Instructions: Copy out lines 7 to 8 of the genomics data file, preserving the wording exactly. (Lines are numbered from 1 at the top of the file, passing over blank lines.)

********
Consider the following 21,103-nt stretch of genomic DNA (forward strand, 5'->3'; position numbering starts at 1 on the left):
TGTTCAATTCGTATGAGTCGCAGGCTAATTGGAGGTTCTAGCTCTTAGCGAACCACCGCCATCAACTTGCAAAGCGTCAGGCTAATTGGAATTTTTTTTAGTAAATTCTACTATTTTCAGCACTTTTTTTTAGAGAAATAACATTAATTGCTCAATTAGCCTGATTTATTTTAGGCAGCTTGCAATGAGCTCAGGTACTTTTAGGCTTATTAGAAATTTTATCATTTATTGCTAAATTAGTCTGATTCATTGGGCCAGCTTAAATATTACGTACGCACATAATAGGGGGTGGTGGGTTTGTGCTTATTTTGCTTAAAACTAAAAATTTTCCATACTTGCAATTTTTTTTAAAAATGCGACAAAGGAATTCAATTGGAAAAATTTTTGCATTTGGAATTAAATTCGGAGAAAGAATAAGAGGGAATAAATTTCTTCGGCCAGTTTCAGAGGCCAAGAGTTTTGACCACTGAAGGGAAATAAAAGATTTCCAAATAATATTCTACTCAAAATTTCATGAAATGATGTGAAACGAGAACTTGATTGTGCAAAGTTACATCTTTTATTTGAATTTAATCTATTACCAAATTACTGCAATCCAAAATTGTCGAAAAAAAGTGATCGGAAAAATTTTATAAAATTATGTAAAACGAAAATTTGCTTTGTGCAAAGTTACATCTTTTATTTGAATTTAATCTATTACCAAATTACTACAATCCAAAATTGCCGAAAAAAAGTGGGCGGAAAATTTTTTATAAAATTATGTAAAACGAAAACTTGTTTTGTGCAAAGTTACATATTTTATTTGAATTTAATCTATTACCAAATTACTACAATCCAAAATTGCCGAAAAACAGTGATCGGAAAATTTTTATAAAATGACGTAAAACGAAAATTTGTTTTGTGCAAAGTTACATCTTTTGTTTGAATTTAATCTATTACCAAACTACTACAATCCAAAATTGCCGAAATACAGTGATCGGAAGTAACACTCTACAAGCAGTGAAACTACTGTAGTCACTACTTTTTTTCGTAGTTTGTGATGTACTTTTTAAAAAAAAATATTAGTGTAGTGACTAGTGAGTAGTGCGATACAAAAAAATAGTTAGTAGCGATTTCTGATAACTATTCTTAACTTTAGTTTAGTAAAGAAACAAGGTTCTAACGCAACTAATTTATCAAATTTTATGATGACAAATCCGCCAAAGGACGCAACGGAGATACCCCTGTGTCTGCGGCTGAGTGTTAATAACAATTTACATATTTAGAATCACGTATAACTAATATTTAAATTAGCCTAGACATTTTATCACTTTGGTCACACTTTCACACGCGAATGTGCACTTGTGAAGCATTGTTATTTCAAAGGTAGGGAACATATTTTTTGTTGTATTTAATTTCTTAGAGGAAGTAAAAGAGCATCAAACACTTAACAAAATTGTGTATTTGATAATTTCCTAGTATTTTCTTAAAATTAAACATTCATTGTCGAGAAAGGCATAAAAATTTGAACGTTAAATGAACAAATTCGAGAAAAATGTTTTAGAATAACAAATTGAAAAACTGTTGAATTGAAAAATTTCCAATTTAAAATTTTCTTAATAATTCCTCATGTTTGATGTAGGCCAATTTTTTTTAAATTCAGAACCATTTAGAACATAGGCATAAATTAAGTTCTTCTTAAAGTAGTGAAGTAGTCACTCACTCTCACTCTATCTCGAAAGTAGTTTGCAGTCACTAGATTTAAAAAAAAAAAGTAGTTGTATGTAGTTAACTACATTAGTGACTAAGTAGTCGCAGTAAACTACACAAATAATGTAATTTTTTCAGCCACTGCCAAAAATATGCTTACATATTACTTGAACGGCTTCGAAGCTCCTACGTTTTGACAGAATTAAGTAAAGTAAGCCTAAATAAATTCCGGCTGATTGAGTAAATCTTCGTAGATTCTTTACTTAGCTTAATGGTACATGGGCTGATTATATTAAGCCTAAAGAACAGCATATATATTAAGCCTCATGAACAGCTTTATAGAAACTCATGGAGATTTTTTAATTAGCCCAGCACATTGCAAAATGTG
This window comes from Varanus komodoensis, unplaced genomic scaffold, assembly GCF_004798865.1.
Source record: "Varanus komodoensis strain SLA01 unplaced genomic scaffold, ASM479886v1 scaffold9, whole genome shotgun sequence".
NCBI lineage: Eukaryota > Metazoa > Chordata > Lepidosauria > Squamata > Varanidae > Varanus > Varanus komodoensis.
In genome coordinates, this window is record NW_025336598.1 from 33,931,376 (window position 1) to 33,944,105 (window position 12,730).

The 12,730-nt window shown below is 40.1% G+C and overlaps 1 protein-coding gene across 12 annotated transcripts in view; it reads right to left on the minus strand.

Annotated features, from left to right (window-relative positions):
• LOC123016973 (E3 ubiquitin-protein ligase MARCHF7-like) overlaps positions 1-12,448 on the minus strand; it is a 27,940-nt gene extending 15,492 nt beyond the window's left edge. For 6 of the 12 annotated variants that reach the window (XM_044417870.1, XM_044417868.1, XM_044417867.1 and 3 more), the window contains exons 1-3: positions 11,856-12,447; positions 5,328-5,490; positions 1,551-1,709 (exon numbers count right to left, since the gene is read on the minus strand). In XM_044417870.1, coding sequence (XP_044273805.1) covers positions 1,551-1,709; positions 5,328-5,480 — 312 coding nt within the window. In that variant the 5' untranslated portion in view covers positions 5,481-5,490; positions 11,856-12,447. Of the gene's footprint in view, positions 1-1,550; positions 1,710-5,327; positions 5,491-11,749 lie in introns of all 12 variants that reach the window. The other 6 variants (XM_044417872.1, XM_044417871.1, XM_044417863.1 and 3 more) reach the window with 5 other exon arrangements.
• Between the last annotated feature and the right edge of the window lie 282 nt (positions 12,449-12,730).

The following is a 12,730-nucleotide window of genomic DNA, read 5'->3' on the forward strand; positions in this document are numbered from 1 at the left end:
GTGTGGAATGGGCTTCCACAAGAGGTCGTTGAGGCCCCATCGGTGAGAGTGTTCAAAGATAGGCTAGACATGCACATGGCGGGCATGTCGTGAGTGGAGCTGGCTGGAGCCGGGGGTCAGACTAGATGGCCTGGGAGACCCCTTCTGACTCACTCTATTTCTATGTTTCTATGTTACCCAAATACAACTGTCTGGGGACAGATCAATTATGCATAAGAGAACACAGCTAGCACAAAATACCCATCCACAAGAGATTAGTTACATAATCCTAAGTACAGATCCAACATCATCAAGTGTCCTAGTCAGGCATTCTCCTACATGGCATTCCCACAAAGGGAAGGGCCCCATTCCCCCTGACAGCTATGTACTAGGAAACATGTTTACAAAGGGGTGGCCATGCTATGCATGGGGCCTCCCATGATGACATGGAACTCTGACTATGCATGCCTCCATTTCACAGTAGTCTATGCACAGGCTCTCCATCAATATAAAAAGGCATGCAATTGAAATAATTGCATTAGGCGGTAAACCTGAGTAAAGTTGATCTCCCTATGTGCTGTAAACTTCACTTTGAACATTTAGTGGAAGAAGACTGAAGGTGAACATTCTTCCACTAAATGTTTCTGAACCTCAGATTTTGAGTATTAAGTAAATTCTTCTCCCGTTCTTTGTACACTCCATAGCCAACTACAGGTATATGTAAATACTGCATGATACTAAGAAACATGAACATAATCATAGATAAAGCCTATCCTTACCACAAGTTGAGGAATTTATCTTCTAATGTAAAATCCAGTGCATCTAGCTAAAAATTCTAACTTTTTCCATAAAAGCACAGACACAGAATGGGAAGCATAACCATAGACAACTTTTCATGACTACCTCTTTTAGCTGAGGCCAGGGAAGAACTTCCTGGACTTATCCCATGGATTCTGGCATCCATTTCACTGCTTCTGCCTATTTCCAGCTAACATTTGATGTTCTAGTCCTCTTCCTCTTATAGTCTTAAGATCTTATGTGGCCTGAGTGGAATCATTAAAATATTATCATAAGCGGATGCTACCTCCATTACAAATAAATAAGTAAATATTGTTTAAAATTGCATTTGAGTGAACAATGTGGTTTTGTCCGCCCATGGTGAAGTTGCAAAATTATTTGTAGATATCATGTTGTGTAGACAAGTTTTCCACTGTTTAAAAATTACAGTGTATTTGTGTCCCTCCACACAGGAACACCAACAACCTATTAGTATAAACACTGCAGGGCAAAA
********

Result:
The 12,730-nt window shown below is 40.1% G+C and overlaps 1 protein-coding gene across 12 annotated transcripts in view; it reads right to left on the minus strand.

Annotated features, from left to right (window-relative positions):